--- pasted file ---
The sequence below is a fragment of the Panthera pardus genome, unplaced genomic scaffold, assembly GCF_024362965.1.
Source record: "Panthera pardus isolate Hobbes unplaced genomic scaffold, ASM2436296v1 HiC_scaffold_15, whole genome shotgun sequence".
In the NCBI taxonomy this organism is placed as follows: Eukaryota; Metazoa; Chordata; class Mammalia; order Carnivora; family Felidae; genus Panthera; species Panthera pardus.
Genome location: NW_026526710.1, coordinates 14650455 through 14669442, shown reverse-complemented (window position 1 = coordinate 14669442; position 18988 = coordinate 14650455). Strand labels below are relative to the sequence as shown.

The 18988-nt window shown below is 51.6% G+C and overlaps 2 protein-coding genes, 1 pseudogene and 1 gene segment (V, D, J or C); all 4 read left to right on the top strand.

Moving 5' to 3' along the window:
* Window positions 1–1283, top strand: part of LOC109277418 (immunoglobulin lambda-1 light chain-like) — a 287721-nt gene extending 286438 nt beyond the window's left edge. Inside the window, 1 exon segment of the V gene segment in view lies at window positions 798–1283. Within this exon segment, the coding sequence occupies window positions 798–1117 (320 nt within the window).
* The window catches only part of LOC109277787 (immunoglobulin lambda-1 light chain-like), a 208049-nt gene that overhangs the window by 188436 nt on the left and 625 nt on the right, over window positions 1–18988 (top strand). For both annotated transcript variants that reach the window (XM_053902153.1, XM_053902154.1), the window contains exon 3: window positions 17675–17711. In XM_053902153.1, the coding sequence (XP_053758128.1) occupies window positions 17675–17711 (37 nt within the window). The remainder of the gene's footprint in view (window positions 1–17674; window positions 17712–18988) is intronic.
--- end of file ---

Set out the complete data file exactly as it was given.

The sequence below is a fragment of the Panthera pardus genome, unplaced genomic scaffold, assembly GCF_024362965.1.
Source record: "Panthera pardus isolate Hobbes unplaced genomic scaffold, ASM2436296v1 HiC_scaffold_15, whole genome shotgun sequence".
In the NCBI taxonomy this organism is placed as follows: Eukaryota; Metazoa; Chordata; class Mammalia; order Carnivora; family Felidae; genus Panthera; species Panthera pardus.
Genome location: NW_026526710.1, coordinates 14650455 through 14669442, shown reverse-complemented (window position 1 = coordinate 14669442; position 18988 = coordinate 14650455). Strand labels below are relative to the sequence as shown.

The 18988-nt window shown below is 51.6% G+C and overlaps 2 protein-coding genes, 1 pseudogene and 1 gene segment (V, D, J or C); all 4 read left to right on the top strand.

Moving 5' to 3' along the window:
* Window positions 1–1283, top strand: part of LOC109277418 (immunoglobulin lambda-1 light chain-like) — a 287721-nt gene extending 286438 nt beyond the window's left edge. Inside the window, 1 exon segment of the V gene segment in view lies at window positions 798–1283. Within this exon segment, the coding sequence occupies window positions 798–1117 (320 nt within the window).
* The window catches only part of LOC109277787 (immunoglobulin lambda-1 light chain-like), a 208049-nt gene that overhangs the window by 188436 nt on the left and 625 nt on the right, over window positions 1–18988 (top strand). For both annotated transcript variants that reach the window (XM_053902153.1, XM_053902154.1), the window contains exon 3: window positions 17675–17711. In XM_053902153.1, the coding sequence (XP_053758128.1) occupies window positions 17675–17711 (37 nt within the window). The remainder of the gene's footprint in view (window positions 1–17674; window positions 17712–18988) is intronic.